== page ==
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Agrociencia (Uruguay)

Print version ISSN 1510-0839On-line version ISSN 2301-1548

Agrociencia Uruguay vol.18 no.1 Montevideo June 2014


Decontamination Procedure for Sorghum and Coffee Leaves Sprayed With Zinc and a Surfactant

Caione Gustavo1, Guirra Ana Paula Pires Maciel2, Prado Renato de Mello3, Klar Antonio Evaldo2

1Universidade do Estado de Mato Grosso (UNEMAT), Câmpus Universitário de Alta Floresta. Avenida Perimetral Rogério Silva, s/n. Jardim Flamboyant, CEP 78580-000 Alta Floresta, MT, Brasil. Correio elêctronico:

2Departamento de Engenharia Rural, Universidade Estadual Paulista,Faculdade de Ciências Agronômicas de Botucatu, FCA/UNESP, Rua José Barbosa de Barros, 1780, Fazenda Lageado Portaria I, CEP 18610-307 Botucatu, SP, Brasil.

3Departamento de Solos e Adubos, Universidade Estadual Paulista, Faculdade de Ciências Agrárias e Veterinárias de Jaboticabal, FCAV/UNESP, Via de acesso Prof. Paulo Castellane, s/n. CEP 14.884-900 Jaboticabal, SP, Brasil.

Recibido: 5/6/13 Aceptado: 30/1/14


Decontaminating leaf samples from crops sprayed with pesticides and nutrient solutions is important for foliar analysis. This study evaluated the effect of different washing methods in coffee and sorghum foliage that had been sprayed with zinc (with or without surfactant). The plants were sprayed with a 3 g L-1 zinc sulfate solution, with and without surfactant. Seven days later, leaves were collected and washed. The experiment was completely randomized in a 2 x 2 x 3 + 2 factorial, with three replications. The first factor represents foliar zinc applications with or without surfactant, the second represents the number of washes (1 or 2) and the third represents the concentration of the wash solution (detergent + hydrochloric acid) at (0 + 0 mL L-1; 1.0 + 3.5 mL L-1 and 2.0 + 7.0 mL L-1). The last one represents two additional treatments without washing (zinc sprayed with and without surfactant). Surfactant strengthens contact between zinc and foliage and enhances absorption. Washing is an indispensable pretreatment for leaf analysis and our study showed that a single wash with detergent + hydrochloric acid (1.0 + 3.5 mL L-1) was the most effective washing method for coffee and sorghum.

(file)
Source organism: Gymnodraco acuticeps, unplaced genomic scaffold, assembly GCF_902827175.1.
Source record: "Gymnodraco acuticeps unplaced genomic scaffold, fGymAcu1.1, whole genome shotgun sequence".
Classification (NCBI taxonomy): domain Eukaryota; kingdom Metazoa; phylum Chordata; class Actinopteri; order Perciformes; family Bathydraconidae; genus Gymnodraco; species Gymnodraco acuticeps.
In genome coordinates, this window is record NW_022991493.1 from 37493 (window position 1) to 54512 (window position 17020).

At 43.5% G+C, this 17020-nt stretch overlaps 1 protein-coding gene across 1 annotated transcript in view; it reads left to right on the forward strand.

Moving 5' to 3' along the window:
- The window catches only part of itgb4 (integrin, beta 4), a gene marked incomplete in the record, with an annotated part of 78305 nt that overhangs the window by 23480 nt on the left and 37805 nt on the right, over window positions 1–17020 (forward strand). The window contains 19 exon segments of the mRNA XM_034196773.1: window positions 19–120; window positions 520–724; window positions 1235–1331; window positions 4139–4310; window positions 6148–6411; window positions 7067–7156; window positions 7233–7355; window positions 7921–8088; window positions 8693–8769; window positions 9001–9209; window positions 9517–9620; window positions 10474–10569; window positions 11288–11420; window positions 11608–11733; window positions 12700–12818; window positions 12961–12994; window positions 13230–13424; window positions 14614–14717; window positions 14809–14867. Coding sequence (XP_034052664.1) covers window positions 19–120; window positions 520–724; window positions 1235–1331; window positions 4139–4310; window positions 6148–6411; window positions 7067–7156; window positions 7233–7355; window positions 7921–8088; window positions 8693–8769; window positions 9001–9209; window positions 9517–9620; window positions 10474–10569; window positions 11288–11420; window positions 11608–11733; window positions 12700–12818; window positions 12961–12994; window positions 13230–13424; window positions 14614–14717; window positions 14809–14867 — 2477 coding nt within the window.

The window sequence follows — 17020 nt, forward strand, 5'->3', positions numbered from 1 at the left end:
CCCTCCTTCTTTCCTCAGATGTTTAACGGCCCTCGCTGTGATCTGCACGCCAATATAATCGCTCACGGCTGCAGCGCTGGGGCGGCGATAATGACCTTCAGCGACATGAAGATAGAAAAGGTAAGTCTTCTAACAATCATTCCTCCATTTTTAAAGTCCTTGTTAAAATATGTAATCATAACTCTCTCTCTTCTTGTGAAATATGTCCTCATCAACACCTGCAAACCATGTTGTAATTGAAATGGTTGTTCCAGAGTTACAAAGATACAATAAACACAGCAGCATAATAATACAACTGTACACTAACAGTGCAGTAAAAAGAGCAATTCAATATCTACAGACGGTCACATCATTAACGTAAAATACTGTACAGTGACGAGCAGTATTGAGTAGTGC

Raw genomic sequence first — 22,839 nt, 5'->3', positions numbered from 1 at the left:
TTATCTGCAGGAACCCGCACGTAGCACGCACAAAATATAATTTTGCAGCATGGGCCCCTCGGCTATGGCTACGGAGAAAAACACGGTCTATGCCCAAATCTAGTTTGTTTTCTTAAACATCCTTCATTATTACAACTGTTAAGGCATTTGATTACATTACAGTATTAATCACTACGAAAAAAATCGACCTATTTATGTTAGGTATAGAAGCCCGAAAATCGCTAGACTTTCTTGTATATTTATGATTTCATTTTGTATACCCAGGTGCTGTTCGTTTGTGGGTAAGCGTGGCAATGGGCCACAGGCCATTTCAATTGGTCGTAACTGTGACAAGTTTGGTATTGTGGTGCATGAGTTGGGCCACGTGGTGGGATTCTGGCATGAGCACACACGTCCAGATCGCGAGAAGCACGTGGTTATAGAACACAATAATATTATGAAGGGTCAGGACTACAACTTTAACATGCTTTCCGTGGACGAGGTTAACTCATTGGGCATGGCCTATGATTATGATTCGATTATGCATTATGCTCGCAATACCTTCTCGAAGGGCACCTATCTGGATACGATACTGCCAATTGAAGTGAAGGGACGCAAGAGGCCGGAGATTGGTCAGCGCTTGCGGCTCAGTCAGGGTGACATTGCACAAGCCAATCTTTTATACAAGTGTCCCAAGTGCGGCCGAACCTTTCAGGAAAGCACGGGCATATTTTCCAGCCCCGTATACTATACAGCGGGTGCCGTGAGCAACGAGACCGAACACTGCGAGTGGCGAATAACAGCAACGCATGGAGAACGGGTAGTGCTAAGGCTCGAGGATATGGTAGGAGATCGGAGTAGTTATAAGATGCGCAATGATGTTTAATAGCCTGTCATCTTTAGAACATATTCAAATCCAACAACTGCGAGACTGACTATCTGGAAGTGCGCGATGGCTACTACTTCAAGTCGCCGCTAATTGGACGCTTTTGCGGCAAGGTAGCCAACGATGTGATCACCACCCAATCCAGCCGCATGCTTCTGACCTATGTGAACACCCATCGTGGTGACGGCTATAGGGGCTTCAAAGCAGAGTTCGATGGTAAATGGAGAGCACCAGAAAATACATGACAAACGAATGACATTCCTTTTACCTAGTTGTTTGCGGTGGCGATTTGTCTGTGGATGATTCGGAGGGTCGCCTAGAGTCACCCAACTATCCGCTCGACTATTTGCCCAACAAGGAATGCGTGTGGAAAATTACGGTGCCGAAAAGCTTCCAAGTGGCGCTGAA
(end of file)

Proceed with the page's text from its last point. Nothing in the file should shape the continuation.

Procedimiento de descontaminación de hojas de sorgo y de café pulverizadas con zinc y un surfactante

La descontaminación de las muestras de hojas de cultivos pulverizados con pesticidas y soluciones nutritivas es importante para el análisis foliar. Este estudio evaluó el efecto de diferentes métodos de lavado en hojas de café y de sorgo que habían sido pulverizadas con zinc, con y sin surfactante. Siete días más tarde, las hojas se recogieron y se lavaron. El diseño experimental fue completamente aleatorizado, en esquema factorial 2 x 2 x 3 + 2, con tres repeticiones. El primer factor representa aplicaciones foliares de zinc con o sin surfactante; el segundo representa el número de lavados (1 ó 2), y el tercero la concentración de la solución de lavado (detergente + ácido clorhídrico) en (0 + 0 mL L-1; 1,0 + 3,5 mL L-1 y 2,0 + 7,0 mL L-1). El último factor representa dos tratamientos adicionales sin lavar (zinc rociado con y sin surfactante). El surfactante refuerza el contacto entre el zinc y el follaje y mejora la absorción. El lavado es un tratamiento previo indispensable para el análisis foliar, y nuestro estudio mostró que un solo lavado con detergente + ácido clorhídrico ( 1,0 + 3,5 mL L-1) fue el método de lavado más eficaz para el café y el sorgo.



Brazilian soils generally lack zinc and therefore require applications of this mineral to maximize productivity (Pozza et al., 2009). Zinc activates approximately 100 enzymes in different plants and is essential for the synthesis of DNA and RNA and the metabolism of carbohydrates, fats, proteins, and alcohols (Malakouti, 2008). Despite zinc’s importance in plant metabolism, studies that monitor this nutrient are still scarce.